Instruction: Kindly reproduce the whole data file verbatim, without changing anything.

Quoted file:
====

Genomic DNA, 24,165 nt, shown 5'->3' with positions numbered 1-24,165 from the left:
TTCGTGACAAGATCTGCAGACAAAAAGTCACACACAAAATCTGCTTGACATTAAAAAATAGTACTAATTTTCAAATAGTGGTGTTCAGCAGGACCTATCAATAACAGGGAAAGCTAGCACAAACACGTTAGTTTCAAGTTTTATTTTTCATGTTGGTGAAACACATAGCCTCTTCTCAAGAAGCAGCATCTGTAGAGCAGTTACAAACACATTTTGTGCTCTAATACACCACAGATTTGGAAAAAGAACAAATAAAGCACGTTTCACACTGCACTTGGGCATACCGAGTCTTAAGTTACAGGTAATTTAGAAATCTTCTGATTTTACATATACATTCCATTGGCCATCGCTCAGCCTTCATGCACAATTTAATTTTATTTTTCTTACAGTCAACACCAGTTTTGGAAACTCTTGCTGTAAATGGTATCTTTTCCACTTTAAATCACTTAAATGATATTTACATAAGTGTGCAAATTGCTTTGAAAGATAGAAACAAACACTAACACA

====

Genomic DNA, 24,165 nt, shown 5'->3' with positions numbered 1-24,165 from the left:
TTCGTGACAAGATCTGCAGACAAAAAGTCACACACAAAATCTGCTTGACATTAAAAAATAGTACTAATTTTCAAATAGTGGTGTTCAGCAGGACCTATCAATAACAGGGAAAGCTAGCACAAACACGTTAGTTTCAAGTTTTATTTTTCATGTTGGTGAAACACATAGCCTCTTCTCAAGAAGCAGCATCTGTAGAGCAGTTACAAACACATTTTGTGCTCTAATACACCACAGATTTGGAAAAAGAACAAATAAAGCACGTTTCACACTGCACTTGGGCATACCGAGTCTTAAGTTACAGGTAATTTAGAAATCTTCTGATTTTACATATACATTCCATTGGCCATCGCTCAGCCTTCATGCACAATTTAATTTTATTTTTCTTACAGTCAACACCAGTTTTGGAAACTCTTGCTGTAAATGGTATCTTTTCCACTTTAAATCACTTAAATGATATTTACATAAGTGTGCAAATTGCTTTGAAAGATAGAAACAAACACTAACACA